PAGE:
This is the Second Event Theory by Chris Busby. Busby explains the second event theory as following:

The Second Event theory proposes a radiobiological mechanism explaining how low doses of radiation from some man-made radionuclides and anthropogenic forms of natural radioactive substances are significantly more likely to cause genetic mutations leading to a range of diseases than radiation from natural sources.

It is a serious challenge to the present model of radiation risk at the kind of doses involved in environmental contamination from industrial processes.
Its predictions easily accommodate phenomena such as the Seascale leukaemia cluster, which the Committee on Medical Aspects of Radiation in the Environment fails to ascribe to known radioactive pollution.

It is now well established that living cells in vitro respond to sub-lethal radiation damage by proceeding into cell-cycle arrest which involves the setting up of an irreversible sequence of chromosomal DNA repair, followed by a forced replication.

This repair-replication cycle, which lasts for 8 – 15 hours, is known to contain a period which is exquisitely susceptible to radiation damage. In the last ten years the existence of such a critical period has been used to explain a number of anomalous low dose effects involving split or protracted doses. In addition, and in support of the existence of a critical phase, the very earliest reearch shows that dividing cells are much more susceptible to radiation than cells in G0 or quiescent phase.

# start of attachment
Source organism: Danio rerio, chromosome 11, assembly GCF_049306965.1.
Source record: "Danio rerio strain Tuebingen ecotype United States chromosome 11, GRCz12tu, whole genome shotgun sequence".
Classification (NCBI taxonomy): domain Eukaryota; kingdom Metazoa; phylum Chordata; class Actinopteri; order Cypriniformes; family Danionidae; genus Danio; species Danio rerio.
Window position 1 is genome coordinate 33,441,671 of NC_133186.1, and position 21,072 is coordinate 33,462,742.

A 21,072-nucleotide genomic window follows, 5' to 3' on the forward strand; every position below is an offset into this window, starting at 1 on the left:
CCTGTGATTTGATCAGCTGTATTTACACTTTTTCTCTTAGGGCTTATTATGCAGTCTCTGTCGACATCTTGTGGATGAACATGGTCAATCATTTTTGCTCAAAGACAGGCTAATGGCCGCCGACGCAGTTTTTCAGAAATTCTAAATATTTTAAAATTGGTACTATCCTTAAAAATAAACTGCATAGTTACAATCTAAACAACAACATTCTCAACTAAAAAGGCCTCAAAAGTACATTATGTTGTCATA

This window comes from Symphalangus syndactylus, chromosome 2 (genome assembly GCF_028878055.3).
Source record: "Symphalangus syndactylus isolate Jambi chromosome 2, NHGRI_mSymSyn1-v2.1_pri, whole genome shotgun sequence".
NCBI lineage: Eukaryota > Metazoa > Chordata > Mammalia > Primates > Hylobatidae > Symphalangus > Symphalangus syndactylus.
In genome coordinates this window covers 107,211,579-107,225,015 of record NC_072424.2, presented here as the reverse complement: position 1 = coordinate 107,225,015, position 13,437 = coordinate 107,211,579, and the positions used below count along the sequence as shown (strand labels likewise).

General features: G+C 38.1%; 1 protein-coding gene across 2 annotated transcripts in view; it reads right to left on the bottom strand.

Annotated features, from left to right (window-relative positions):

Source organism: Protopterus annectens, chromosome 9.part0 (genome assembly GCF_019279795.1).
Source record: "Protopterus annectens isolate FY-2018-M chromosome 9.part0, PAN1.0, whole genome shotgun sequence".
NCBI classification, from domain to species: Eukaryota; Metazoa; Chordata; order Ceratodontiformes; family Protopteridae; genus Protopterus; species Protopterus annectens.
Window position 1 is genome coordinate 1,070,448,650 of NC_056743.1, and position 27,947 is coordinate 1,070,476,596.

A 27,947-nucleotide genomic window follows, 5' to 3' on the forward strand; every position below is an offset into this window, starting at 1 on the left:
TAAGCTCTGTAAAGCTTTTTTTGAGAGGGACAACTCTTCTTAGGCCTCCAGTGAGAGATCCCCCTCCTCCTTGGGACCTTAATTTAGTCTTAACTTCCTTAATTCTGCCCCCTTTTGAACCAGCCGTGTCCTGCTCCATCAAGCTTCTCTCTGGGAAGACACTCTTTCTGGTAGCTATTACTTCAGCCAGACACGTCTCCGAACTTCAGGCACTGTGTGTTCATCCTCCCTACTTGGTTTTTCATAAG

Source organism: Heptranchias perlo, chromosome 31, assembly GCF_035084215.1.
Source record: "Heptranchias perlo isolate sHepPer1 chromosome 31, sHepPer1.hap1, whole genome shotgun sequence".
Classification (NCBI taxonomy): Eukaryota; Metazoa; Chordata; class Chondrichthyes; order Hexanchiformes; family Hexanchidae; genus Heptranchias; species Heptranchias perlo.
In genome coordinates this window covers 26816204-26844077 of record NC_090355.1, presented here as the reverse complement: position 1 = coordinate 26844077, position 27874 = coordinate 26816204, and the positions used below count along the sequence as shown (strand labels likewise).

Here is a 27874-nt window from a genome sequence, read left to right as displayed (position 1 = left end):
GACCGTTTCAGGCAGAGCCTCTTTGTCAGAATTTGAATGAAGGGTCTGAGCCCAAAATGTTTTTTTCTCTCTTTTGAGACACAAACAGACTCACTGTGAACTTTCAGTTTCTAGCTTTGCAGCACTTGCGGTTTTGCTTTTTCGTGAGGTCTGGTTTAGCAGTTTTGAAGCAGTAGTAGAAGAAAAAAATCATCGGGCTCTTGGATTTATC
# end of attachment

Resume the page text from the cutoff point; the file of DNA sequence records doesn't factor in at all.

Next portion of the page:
Since 1945 there have existed on earth a number of novel beta emitters which have sequential decay pathways. Examples of such isotopes are the series

  • Strontium-90 – Yttrium-90
  • Tellurium-132 – Iodine-132

The Second Event theory argues that when such isotopes are incorporated and immobilised in body tissue their initial decay is capable of initiating cell cycle repair/replication sequences, during which the second decay damages the repair at some critical point. The repair sequence is irreversible, and sub-lethal damage sustained during the sequence will be passed on to one or both daughter cells and to their progeny.

At natural background levels of radiation (NBR) cells receive on average one hit per cell per year. Calculations using simple probability theory show that the chances of NBR intercepting the critical window in a replicating cell are very low, but that dose for dose, internal radiation from incorporated sequential emitters is thousands of times more likely to cause the two event hazard.(Link)

To get back to the banana, and the radioactive Potassium it contains. Is Potassium-40, the radioactive type of potassium found in bananas, likely to cause such a problem? As explained on the LLRC website, Potassium-40 only decays once, in other words, our cells have a perfect mechanism to cope with Potassium-40: